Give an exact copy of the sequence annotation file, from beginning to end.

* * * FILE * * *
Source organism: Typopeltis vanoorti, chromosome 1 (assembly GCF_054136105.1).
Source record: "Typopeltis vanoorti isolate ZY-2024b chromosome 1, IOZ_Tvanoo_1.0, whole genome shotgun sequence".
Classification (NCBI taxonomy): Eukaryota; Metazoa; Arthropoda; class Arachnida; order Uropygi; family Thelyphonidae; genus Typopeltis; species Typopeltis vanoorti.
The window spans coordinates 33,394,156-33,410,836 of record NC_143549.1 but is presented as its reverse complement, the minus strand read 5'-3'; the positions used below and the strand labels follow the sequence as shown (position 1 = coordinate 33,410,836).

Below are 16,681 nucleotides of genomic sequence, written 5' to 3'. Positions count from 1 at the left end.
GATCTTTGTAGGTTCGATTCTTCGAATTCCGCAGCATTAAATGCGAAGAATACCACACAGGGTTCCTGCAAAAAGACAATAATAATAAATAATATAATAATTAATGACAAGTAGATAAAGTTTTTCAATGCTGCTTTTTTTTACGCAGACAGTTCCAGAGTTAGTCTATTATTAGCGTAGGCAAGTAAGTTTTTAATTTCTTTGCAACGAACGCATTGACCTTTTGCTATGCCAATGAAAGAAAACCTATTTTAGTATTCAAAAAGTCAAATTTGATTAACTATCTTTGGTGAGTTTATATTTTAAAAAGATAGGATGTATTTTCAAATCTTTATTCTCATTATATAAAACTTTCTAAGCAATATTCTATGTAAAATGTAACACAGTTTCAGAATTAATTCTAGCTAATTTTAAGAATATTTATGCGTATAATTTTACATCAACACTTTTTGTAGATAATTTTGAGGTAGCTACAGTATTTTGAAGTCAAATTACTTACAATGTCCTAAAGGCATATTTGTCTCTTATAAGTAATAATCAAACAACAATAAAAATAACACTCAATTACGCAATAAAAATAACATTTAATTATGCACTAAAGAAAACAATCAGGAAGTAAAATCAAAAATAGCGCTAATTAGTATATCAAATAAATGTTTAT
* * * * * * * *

Source organism: Typopeltis vanoorti, chromosome 1 (assembly GCF_054136105.1).
Source record: "Typopeltis vanoorti isolate ZY-2024b chromosome 1, IOZ_Tvanoo_1.0, whole genome shotgun sequence".
Classification (NCBI taxonomy): Eukaryota; Metazoa; Arthropoda; class Arachnida; order Uropygi; family Thelyphonidae; genus Typopeltis; species Typopeltis vanoorti.
The window spans coordinates 33,394,156-33,410,836 of record NC_143549.1 but is presented as its reverse complement, the minus strand read 5'-3'; the positions used below and the strand labels follow the sequence as shown (position 1 = coordinate 33,410,836).

Below are 16,681 nucleotides of genomic sequence, written 5' to 3'. Positions count from 1 at the left end.
GATCTTTGTAGGTTCGATTCTTCGAATTCCGCAGCATTAAATGCGAAGAATACCACACAGGGTTCCTGCAAAAAGACAATAATAATAAATAATATAATAATTAATGACAAGTAGATAAAGTTTTTCAATGCTGCTTTTTTTTACGCAGACAGTTCCAGAGTTAGTCTATTATTAGCGTAGGCAAGTAAGTTTTTAATTTCTTTGCAACGAACGCATTGACCTTTTGCTATGCCAATGAAAGAAAACCTATTTTAGTATTCAAAAAGTCAAATTTGATTAACTATCTTTGGTGAGTTTATATTTTAAAAAGATAGGATGTATTTTCAAATCTTTATTCTCATTATATAAAACTTTCTAAGCAATATTCTATGTAAAATGTAACACAGTTTCAGAATTAATTCTAGCTAATTTTAAGAATATTTATGCGTATAATTTTACATCAACACTTTTTGTAGATAATTTTGAGGTAGCTACAGTATTTTGAAGTCAAATTACTTACAATGTCCTAAAGGCATATTTGTCTCTTATAAGTAATAATCAAACAACAATAAAAATAACACTCAATTACGCAATAAAAATAACATTTAATTATGCACTAAAGAAAACAATCAGGAAGTAAAATCAAAAATAGCGCTAATTAGTATATCAAATAAATGTTTAT